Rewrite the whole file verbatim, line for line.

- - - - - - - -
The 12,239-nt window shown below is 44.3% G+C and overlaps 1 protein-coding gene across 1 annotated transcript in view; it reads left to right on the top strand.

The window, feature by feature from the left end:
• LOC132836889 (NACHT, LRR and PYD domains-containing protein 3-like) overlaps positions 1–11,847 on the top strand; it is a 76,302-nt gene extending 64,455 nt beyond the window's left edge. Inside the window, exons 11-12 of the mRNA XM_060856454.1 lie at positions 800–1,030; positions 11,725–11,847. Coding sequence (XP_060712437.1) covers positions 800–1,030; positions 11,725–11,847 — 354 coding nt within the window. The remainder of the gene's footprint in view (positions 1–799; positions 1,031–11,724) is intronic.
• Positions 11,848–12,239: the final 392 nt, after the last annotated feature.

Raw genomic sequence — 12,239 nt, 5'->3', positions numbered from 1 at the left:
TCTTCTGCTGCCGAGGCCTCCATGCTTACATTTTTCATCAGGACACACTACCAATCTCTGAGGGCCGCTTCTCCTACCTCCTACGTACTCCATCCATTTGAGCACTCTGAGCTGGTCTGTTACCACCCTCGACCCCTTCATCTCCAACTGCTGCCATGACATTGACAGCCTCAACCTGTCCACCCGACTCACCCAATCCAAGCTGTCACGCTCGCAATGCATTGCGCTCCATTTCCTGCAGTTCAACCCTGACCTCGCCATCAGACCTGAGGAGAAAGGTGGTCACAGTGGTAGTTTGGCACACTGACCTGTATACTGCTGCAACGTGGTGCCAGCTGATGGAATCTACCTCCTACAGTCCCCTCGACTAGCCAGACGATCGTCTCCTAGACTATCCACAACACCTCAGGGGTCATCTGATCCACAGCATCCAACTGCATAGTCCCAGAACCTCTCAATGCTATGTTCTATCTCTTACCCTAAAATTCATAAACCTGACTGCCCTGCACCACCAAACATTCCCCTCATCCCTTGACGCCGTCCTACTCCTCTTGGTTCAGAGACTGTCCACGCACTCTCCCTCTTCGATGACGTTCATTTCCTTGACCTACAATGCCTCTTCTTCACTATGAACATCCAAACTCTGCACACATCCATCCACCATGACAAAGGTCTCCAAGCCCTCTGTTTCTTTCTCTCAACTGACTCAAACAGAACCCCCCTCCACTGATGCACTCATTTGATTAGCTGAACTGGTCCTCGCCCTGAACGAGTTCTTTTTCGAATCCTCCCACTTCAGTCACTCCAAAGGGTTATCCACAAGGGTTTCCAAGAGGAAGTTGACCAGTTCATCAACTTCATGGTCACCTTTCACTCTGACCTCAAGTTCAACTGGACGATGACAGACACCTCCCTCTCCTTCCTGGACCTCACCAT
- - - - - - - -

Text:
The 12,239-nt window shown below is 44.3% G+C and overlaps 1 protein-coding gene across 1 annotated transcript in view; it reads left to right on the top strand.

The window, feature by feature from the left end:
• LOC132836889 (NACHT, LRR and PYD domains-containing protein 3-like) overlaps positions 1–11,847 on the top strand; it is a 76,302-nt gene extending 64,455 nt beyond the window's left edge. Inside the window, exons 11-12 of the mRNA XM_060856454.1 lie at positions 800–1,030; positions 11,725–11,847. Coding sequence (XP_060712437.1) covers positions 800–1,030; positions 11,725–11,847 — 354 coding nt within the window. The remainder of the gene's footprint in view (positions 1–799; positions 1,031–11,724) is intronic.
• Positions 11,848–12,239: the final 392 nt, after the last annotated feature.

Raw genomic sequence — 12,239 nt, 5'->3', positions numbered from 1 at the left:
TCTTCTGCTGCCGAGGCCTCCATGCTTACATTTTTCATCAGGACACACTACCAATCTCTGAGGGCCGCTTCTCCTACCTCCTACGTACTCCATCCATTTGAGCACTCTGAGCTGGTCTGTTACCACCCTCGACCCCTTCATCTCCAACTGCTGCCATGACATTGACAGCCTCAACCTGTCCACCCGACTCACCCAATCCAAGCTGTCACGCTCGCAATGCATTGCGCTCCATTTCCTGCAGTTCAACCCTGACCTCGCCATCAGACCTGAGGAGAAAGGTGGTCACAGTGGTAGTTTGGCACACTGACCTGTATACTGCTGCAACGTGGTGCCAGCTGATGGAATCTACCTCCTACAGTCCCCTCGACTAGCCAGACGATCGTCTCCTAGACTATCCACAACACCTCAGGGGTCATCTGATCCACAGCATCCAACTGCATAGTCCCAGAACCTCTCAATGCTATGTTCTATCTCTTACCCTAAAATTCATAAACCTGACTGCCCTGCACCACCAAACATTCCCCTCATCCCTTGACGCCGTCCTACTCCTCTTGGTTCAGAGACTGTCCACGCACTCTCCCTCTTCGATGACGTTCATTTCCTTGACCTACAATGCCTCTTCTTCACTATGAACATCCAAACTCTGCACACATCCATCCACCATGACAAAGGTCTCCAAGCCCTCTGTTTCTTTCTCTCAACTGACTCAAACAGAACCCCCCTCCACTGATGCACTCATTTGATTAGCTGAACTGGTCCTCGCCCTGAACGAGTTCTTTTTCGAATCCTCCCACTTCAGTCACTCCAAAGGGTTATCCACAAGGGTTTCCAAGAGGAAGTTGACCAGTTCATCAACTTCATGGTCACCTTTCACTCTGACCTCAAGTTCAACTGGACGATGACAGACACCTCCCTCTCCTTCCTGGACCTCACCAT